The glitter has vanished from Jagdish Jain’s workshop. The Surat-based jeweller has ready-made diamond and gold jewellery lying unsold. “The business is nearly dead," he said. “There are no marriages. Domestic businessmen who bought my jewellery have stopped buying because their businesses are down. It has been this way for five months."
Retail demand for gold, meanwhile, is under pressure because of rising prices. Spot prices of gold in Ahmedabad on 25 March 2020 were at ₹40,989 per 10 gram, according to data from Multi Commodity Exchange of India Ltd (MCX), a commodity derivatives exchange. As of 24 July, prices shot up to nearly ₹51,000.
Jain let his workers go. “I had 15 workers who all came from Bengal. They were sitting idle. I let half of the workers go retaining eight—just in case a new order comes up," Jain said, sounding hopeful.
Jewellery is a non-essential purchase. The demand for such products have fallen as consumers tighten purses or hold on to buying decisions. Jain’s customers either run garment businesses or are into real estate. The impact on Jain, a small businessman, points to the interconnected nature of demand.
Lower demand in real estate not only affects cement and steel makers but the business of taps and electrical equipment as well. By extension, people associated with any of these businesses would not make discretionary purchases, like Jain realized.
Vivek Dammani is director of Vibrant Group in Indore, a developer of residential and commercial real estate. He said people are putting off buying decisions hoping residential prices would fall. “People think real estate prices in Indore would slump 20%. We can’t cut prices 20%. Our margins are thin and there is not much over unsold inventory in Indore," he said.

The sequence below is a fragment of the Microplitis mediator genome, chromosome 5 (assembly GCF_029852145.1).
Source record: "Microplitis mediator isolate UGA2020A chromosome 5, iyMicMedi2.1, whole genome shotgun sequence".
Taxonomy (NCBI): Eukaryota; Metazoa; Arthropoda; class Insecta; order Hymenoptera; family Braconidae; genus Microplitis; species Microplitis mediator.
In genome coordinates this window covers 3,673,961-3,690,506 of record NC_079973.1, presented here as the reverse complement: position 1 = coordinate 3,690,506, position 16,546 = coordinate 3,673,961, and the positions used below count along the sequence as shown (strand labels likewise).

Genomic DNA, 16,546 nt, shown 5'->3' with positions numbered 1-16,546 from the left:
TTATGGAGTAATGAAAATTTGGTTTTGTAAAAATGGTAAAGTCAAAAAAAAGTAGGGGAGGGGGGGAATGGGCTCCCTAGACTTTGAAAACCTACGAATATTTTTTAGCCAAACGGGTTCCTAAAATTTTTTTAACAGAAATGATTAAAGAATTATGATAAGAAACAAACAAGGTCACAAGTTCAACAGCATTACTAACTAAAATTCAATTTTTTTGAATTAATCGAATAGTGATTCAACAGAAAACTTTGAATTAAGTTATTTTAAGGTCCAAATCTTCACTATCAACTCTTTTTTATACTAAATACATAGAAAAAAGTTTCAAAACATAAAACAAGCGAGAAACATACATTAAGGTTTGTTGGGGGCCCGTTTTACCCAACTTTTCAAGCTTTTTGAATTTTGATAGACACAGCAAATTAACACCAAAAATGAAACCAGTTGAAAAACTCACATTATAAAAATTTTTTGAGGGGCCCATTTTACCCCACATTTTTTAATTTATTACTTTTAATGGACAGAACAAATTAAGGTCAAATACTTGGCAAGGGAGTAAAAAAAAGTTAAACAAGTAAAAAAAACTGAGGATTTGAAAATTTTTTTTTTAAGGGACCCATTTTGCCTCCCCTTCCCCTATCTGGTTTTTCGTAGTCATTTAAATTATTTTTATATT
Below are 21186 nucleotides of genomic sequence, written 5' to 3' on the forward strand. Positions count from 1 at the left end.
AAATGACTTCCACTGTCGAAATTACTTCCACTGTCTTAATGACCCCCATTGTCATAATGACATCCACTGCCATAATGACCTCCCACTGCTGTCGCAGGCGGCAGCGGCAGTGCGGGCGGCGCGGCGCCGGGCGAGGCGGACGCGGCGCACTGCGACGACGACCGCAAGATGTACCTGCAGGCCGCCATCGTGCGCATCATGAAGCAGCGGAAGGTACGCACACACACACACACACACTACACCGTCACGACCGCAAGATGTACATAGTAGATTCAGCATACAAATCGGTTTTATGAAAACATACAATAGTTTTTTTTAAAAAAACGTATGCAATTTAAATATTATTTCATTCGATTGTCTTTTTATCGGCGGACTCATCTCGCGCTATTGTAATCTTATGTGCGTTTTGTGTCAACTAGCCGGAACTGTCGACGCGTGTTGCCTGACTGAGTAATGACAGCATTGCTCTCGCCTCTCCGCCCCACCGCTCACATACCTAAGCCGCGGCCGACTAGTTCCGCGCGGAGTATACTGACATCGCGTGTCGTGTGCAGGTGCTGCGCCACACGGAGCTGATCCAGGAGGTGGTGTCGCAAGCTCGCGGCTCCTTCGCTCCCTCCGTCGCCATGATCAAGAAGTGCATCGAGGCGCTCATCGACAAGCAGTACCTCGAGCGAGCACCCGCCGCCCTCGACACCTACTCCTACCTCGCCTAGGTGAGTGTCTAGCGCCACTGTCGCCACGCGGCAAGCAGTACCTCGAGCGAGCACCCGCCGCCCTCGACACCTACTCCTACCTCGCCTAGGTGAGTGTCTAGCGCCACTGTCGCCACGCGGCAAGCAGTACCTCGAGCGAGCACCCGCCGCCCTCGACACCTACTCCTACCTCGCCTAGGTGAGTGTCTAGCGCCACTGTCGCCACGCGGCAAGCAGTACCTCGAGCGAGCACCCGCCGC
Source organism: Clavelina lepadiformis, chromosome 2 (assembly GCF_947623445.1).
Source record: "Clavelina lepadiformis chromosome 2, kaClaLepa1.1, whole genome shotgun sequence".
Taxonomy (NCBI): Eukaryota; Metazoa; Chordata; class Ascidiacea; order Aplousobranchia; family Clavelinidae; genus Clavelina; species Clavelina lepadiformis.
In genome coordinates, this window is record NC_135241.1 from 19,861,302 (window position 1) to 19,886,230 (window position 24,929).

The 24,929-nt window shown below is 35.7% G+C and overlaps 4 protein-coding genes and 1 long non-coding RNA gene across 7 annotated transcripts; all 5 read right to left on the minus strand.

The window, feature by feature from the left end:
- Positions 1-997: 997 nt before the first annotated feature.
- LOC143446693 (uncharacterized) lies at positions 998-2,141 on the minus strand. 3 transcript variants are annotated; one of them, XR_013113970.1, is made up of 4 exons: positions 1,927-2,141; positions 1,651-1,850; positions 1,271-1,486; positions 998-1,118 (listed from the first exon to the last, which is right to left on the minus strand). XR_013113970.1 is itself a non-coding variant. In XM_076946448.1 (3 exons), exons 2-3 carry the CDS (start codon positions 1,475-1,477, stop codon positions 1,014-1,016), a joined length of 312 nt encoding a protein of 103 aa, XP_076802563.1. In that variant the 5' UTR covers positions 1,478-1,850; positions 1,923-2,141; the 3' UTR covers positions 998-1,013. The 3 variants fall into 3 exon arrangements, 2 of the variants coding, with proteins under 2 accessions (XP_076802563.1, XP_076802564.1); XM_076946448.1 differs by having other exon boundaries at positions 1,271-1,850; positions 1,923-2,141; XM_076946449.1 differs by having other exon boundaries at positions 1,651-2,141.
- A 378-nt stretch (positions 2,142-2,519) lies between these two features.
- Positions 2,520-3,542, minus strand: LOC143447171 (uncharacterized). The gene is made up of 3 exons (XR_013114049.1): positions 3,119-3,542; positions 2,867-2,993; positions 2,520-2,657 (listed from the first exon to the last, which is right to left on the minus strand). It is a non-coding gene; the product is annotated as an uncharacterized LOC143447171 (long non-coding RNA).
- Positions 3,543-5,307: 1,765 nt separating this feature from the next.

The waiting game holds up recovery. According to real estate analytics platform PropTiger Data Labs, housing sales and launches declined 79% and 81%, respectively, in the June quarter compared to the year-ago period.
The poor demand scenario is made worse by the difficulty of doing business. Project clearances take a long time. More so right now because offices are either closed or the officers are on covid duty. In Indore, Dammani said project clearances can take up to a year. These are tough on small developers since they may have to bear the interest cost for months before starting work.
Real estate apart, there are regulatory nightmares everywhere. Rishi Agrawal, CEO at Avantis Regtech Pvt. Ltd, a regulatory technology solutions company, said that a small manufacturer in Maharashtra with one plant, one office and employing 125 people would have to deal with 364 compliances in a year across labour acts, taxation, secretarial, environment, health and safety-related stuff— nearly one compliance a day! There is a cost of managing this complexity. Companies often engage consultants. For a small company like the one mentioned above, costs add up to ₹12 lakh a year.